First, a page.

Are you looking to start, stop, or continue a new habit? In this blog we will explore habit formation, why it is  challenging, and some tips for starting or changing a habit.

Habits can be difficult to form. One reason for this may be that it requires change and sustained effort. Change can be difficult because you may be venturing into the new and unknown, which can provoke anxiety. Forming new habits, or changing current ones, can also be difficult because it requires effort, repetition, and time for that behaviour to become more automatic.

Often articles on the internet say that it takes about a month to change a habit or start a new one. However, research suggests that it may actually take on average 66 days (Gardner, Lally, & Wardle, 2012). There was a wide range of time that it took to make the habit (Gardner et al., 2012). It is important to find what works for you, and to avoid comparisons with others.

A first step in changing habits is to define the habit that you would like to start, stop, or continue doing. In this blog, we will use the example of the goal of improving oral health. The habit would be to start flossing your teeth. However, this can be any habit that you would like to start, stop, or continue.

Goal setting can also be helpful when thinking about habits. Is this habit part of a goal that you have? Is this goal a SMART goal (specific, measurable, attainable, realistic/relevant, time-bound)? SMART goals can be useful because it can bring the goal from something broad to being easily actionable. When setting goals, it can be useful to make sure the goal is about changing a behaviour. This aligns with SMART goals since a goal that is about changing a behaviour is easily measurable and can be done within a specific time. This is a great worksheet to help you plan SMART goals: https://hlc.harvard.edu/wp-content/uploads/sites/2412/2020/09/SMART-Goal-Handout.pdf.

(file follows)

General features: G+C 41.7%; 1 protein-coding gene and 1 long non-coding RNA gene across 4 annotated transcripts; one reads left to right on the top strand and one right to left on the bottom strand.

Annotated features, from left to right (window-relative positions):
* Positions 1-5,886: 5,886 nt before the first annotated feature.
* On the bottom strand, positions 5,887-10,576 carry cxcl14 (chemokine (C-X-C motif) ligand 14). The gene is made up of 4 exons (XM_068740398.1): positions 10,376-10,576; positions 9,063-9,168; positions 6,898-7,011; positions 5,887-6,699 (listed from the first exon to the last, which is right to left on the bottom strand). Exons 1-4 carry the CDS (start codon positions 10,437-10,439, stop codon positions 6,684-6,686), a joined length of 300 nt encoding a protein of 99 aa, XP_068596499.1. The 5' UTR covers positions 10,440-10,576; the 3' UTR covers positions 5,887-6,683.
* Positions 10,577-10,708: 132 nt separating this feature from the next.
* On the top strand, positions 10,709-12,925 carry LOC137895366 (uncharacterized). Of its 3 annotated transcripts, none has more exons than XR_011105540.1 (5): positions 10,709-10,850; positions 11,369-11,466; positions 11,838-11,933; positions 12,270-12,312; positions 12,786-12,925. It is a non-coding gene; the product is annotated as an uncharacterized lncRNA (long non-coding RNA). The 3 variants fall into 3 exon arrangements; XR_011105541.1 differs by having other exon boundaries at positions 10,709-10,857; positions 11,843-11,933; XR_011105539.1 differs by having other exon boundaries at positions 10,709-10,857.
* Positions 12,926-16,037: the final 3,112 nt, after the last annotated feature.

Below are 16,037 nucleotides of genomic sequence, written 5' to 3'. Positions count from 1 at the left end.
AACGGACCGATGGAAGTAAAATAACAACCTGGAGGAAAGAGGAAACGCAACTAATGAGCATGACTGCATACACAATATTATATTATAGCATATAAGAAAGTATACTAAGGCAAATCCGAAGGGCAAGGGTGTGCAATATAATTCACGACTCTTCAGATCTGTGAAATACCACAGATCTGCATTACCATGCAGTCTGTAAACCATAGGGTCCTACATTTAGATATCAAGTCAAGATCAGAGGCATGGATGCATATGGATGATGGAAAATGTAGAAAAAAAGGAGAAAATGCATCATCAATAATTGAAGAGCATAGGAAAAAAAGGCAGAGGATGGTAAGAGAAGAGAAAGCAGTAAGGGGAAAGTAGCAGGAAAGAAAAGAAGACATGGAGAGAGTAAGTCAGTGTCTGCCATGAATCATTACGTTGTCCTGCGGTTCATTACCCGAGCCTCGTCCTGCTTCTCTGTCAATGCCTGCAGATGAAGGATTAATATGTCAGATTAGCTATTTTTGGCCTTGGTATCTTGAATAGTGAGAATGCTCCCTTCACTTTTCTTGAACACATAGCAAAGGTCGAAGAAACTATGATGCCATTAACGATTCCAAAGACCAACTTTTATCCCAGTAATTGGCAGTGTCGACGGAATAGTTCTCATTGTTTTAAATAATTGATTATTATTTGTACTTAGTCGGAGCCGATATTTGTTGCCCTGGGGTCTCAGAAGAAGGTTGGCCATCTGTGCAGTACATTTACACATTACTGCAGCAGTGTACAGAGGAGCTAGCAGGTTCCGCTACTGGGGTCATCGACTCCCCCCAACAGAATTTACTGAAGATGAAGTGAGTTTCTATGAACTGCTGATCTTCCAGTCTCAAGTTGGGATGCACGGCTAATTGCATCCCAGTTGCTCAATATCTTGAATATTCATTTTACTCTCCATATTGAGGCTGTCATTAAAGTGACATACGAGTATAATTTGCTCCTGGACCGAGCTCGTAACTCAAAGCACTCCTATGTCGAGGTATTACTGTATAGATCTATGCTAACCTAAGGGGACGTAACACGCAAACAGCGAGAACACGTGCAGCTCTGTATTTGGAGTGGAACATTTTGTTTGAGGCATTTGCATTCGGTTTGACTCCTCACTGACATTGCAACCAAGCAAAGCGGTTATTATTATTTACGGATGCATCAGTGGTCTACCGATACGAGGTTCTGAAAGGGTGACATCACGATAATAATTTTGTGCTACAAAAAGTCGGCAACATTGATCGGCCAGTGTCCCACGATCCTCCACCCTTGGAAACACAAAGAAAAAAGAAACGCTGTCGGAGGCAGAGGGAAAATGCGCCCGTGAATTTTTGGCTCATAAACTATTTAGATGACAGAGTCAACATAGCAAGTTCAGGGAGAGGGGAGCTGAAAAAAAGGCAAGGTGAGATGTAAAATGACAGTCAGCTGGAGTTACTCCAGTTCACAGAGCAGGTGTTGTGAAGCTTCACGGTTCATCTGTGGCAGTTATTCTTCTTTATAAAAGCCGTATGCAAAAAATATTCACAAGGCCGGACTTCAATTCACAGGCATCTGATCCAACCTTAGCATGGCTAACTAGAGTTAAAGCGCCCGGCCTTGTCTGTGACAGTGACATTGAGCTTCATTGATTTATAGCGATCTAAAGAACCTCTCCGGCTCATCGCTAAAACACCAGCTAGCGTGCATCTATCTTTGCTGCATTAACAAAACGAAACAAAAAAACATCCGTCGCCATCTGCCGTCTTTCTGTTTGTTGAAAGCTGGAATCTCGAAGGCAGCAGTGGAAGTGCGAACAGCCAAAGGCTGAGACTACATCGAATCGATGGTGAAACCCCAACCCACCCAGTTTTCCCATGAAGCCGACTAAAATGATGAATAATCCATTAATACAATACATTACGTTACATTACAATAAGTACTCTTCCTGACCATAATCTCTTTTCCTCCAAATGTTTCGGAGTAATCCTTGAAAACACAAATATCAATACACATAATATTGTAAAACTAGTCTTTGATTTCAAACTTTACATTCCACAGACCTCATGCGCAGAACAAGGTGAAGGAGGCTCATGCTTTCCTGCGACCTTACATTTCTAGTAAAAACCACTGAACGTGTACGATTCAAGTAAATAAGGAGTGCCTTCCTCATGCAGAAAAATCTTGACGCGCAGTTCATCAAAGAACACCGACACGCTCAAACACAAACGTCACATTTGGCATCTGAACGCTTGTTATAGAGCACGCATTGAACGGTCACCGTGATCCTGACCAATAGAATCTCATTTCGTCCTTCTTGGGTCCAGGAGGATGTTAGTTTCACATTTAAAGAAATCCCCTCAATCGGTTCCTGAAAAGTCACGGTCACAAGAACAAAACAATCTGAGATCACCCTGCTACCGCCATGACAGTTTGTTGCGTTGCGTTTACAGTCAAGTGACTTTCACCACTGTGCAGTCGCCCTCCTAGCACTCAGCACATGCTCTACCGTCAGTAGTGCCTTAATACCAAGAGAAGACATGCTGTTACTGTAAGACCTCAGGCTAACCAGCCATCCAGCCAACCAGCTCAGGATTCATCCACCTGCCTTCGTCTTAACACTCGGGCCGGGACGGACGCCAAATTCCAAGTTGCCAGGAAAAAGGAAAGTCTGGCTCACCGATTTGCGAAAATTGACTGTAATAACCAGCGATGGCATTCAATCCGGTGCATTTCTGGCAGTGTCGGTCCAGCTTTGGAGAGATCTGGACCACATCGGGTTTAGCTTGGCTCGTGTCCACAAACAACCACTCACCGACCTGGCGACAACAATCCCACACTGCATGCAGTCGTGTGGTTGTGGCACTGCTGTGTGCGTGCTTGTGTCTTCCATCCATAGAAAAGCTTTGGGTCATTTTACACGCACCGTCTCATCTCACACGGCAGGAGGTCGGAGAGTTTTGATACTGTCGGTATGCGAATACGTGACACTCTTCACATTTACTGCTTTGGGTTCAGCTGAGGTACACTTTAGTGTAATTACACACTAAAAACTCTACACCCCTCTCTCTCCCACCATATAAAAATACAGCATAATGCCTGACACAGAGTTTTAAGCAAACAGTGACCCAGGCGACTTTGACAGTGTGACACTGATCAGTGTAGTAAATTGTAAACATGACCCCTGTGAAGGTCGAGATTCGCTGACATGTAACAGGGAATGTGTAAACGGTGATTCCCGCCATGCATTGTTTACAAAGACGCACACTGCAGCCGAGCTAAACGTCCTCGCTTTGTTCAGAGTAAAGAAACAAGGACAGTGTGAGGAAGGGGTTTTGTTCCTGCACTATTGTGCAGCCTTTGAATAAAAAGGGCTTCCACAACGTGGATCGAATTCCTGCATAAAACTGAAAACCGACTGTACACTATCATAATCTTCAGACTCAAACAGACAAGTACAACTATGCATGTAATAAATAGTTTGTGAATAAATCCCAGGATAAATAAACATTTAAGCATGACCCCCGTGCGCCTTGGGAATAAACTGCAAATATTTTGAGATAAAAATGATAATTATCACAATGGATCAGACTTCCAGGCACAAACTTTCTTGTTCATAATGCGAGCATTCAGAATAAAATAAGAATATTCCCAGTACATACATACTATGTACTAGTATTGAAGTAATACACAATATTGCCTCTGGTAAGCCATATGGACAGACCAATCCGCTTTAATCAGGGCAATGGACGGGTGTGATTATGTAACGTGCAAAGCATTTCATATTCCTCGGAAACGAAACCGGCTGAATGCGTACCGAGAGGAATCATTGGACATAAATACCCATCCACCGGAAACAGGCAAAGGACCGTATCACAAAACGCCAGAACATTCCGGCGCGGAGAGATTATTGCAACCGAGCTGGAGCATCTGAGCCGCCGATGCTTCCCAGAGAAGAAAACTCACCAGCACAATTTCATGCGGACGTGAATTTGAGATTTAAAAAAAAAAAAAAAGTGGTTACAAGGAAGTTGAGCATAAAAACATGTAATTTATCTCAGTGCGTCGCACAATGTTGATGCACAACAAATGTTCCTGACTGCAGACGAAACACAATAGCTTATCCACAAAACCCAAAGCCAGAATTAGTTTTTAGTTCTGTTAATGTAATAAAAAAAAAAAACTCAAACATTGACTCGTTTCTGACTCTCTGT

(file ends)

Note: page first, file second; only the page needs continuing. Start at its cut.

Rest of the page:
Once you have what you would like to start, stop, or continue, reflect on why you want to change this habit. This can be a bigger question than it first seems. Acceptance and Commitment Therapy (ACT) tells us that when making decisions, it is important that the decisions are in line with your values. Think about your values, what is important to you, and how does this habit change align with your values?

Start in small steps. With the flossing example, if you are starting from a point of not flossing at all, you might start with flossing once per day, and work your way up from there (and depending on what your oral health care professional says!). It can also help to pair it with something that you already do, like flossing your teeth at the same time that you brush them.

It can also be helpful to pair your new habit with something that you already do. Therapist Aid (2020) has a useful formula for creating a habit plan. Start with a statement: “After ______, I will ______” (Therapist Aid, 2020). So, in the example of flossing your teeth, it would be, after brushing my teeth, I will floss them. They also highlight the importance of rewarding success, using the same formula. So, in the example of flossing your teeth, it might be, After flossing my teeth, I will get to read my book (or some other activity that is rewarding to you, and does not hinder the goal – like eating a sugary treat might hinder your overall goal with flossing).

Remember, it can be difficult to start or change a habit! This takes time and work and does not happen overnight. Reminding yourself of your values and goals can help with motivation during those times when it might be particularly difficult. Self-compassion is also critical if you are finding that it might be difficult to stick with your resolution. Self-compassion, at its simplest is treating yourself like you would treat a good friend. That is, being kind and gentle with yourself. You are doing the best that you can, with the resources that you have.

The information provided in this blog can be used in your journey of creating and changing habits. While in this blog we talked about starting a habit (flossing your teeth), these tips can also be used for stopping a habit. It can be helpful for even continuing something that you are already doing, especially the information about values. It may be helpful to speak with a trained mental health professional for further support if needed.

References

Gardner, Lally, and Wardle. (2012). Making Health Habitual : The psychology of habit formation and general practice. British Journal of General Practice https://bjgp.org/content/bjgp/62/605/664.full.pdf

Therapist Aid. (2020). Habit Plan. https://www.therapistaid.com/worksheets/habit-plan

 

 

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